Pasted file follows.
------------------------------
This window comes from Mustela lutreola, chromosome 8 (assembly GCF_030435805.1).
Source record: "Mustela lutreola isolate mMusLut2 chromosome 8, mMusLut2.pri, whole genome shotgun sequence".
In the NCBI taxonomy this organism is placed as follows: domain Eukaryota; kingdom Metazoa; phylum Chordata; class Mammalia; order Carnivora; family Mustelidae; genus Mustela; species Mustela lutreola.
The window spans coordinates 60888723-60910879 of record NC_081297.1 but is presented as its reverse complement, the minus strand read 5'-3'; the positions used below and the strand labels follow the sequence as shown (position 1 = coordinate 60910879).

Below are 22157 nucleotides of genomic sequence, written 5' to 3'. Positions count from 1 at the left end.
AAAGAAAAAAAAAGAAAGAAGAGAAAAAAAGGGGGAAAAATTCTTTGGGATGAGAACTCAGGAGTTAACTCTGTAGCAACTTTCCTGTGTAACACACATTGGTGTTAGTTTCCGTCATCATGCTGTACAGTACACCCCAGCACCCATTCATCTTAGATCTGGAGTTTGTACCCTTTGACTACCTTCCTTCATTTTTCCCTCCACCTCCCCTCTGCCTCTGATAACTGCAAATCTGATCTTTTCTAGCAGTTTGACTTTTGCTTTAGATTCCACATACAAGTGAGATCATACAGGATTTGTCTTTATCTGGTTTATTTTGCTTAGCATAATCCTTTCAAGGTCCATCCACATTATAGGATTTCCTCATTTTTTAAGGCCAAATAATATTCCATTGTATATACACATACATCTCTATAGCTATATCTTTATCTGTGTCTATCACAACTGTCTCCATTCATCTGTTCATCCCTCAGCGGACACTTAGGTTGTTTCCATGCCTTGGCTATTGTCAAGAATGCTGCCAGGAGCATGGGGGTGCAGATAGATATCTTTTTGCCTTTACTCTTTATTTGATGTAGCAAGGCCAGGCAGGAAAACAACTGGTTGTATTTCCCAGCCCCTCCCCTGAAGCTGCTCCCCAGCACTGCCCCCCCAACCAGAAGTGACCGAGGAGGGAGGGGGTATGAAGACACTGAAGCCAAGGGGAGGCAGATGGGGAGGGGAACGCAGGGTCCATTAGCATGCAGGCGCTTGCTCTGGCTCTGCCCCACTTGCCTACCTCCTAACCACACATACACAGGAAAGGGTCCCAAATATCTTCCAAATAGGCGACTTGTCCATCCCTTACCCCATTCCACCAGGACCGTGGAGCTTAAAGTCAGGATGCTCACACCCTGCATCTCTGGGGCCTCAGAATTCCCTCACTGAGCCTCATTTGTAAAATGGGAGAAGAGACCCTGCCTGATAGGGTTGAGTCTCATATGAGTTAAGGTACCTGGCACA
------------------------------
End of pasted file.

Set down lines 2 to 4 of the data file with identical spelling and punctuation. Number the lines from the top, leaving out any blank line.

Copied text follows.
Source record: "Mustela lutreola isolate mMusLut2 chromosome 8, mMusLut2.pri, whole genome shotgun sequence".
In the NCBI taxonomy this organism is placed as follows: domain Eukaryota; kingdom Metazoa; phylum Chordata; class Mammalia; order Carnivora; family Mustelidae; genus Mustela; species Mustela lutreola.
The window spans coordinates 60888723-60910879 of record NC_081297.1 but is presented as its reverse complement, the minus strand read 5'-3'; the positions used below and the strand labels follow the sequence as shown (position 1 = coordinate 60910879).